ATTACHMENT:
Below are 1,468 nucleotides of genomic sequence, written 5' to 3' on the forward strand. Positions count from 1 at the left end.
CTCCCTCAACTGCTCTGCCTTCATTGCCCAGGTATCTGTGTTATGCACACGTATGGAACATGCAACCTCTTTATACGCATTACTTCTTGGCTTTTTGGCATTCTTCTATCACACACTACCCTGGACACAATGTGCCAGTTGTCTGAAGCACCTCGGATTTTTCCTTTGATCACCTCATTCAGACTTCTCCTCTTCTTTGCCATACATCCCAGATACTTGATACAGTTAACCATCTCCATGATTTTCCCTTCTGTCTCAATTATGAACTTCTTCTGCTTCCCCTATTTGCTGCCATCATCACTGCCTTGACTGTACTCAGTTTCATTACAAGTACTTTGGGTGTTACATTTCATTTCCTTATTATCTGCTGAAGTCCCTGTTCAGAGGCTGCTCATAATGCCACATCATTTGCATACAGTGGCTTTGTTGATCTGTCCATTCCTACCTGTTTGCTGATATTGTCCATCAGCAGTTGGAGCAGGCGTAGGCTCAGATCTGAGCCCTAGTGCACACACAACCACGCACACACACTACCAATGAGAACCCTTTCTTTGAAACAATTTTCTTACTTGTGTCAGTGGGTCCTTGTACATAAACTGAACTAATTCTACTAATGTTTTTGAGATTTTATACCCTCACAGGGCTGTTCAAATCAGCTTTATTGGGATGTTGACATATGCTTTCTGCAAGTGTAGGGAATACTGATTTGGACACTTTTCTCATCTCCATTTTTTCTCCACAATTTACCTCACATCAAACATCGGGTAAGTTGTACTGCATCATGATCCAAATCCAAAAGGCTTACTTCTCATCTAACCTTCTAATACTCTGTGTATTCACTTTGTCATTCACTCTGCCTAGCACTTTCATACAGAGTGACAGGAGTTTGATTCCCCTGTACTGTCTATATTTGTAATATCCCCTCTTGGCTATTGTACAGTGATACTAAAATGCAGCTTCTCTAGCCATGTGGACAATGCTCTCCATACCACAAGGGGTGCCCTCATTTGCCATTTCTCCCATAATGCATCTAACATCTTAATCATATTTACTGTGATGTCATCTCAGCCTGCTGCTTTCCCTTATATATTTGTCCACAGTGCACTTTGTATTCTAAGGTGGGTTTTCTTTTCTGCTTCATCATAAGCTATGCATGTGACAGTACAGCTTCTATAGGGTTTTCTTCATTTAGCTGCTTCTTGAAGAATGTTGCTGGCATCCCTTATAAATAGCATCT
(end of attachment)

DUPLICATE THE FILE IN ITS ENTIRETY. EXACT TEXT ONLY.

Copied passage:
Below are 1,468 nucleotides of genomic sequence, written 5' to 3' on the forward strand. Positions count from 1 at the left end.
CTCCCTCAACTGCTCTGCCTTCATTGCCCAGGTATCTGTGTTATGCACACGTATGGAACATGCAACCTCTTTATACGCATTACTTCTTGGCTTTTTGGCATTCTTCTATCACACACTACCCTGGACACAATGTGCCAGTTGTCTGAAGCACCTCGGATTTTTCCTTTGATCACCTCATTCAGACTTCTCCTCTTCTTTGCCATACATCCCAGATACTTGATACAGTTAACCATCTCCATGATTTTCCCTTCTGTCTCAATTATGAACTTCTTCTGCTTCCCCTATTTGCTGCCATCATCACTGCCTTGACTGTACTCAGTTTCATTACAAGTACTTTGGGTGTTACATTTCATTTCCTTATTATCTGCTGAAGTCCCTGTTCAGAGGCTGCTCATAATGCCACATCATTTGCATACAGTGGCTTTGTTGATCTGTCCATTCCTACCTGTTTGCTGATATTGTCCATCAGCAGTTGGAGCAGGCGTAGGCTCAGATCTGAGCCCTAGTGCACACACAACCACGCACACACACTACCAATGAGAACCCTTTCTTTGAAACAATTTTCTTACTTGTGTCAGTGGGTCCTTGTACATAAACTGAACTAATTCTACTAATGTTTTTGAGATTTTATACCCTCACAGGGCTGTTCAAATCAGCTTTATTGGGATGTTGACATATGCTTTCTGCAAGTGTAGGGAATACTGATTTGGACACTTTTCTCATCTCCATTTTTTCTCCACAATTTACCTCACATCAAACATCGGGTAAGTTGTACTGCATCATGATCCAAATCCAAAAGGCTTACTTCTCATCTAACCTTCTAATACTCTGTGTATTCACTTTGTCATTCACTCTGCCTAGCACTTTCATACAGAGTGACAGGAGTTTGATTCCCCTGTACTGTCTATATTTGTAATATCCCCTCTTGGCTATTGTACAGTGATACTAAAATGCAGCTTCTCTAGCCATGTGGACAATGCTCTCCATACCACAAGGGGTGCCCTCATTTGCCATTTCTCCCATAATGCATCTAACATCTTAATCATATTTACTGTGATGTCATCTCAGCCTGCTGCTTTCCCTTATATATTTGTCCACAGTGCACTTTGTATTCTAAGGTGGGTTTTCTTTTCTGCTTCATCATAAGCTATGCATGTGACAGTACAGCTTCTATAGGGTTTTCTTCATTTAGCTGCTTCTTGAAGAATGTTGCTGGCATCCCTTATAAATAGCATCT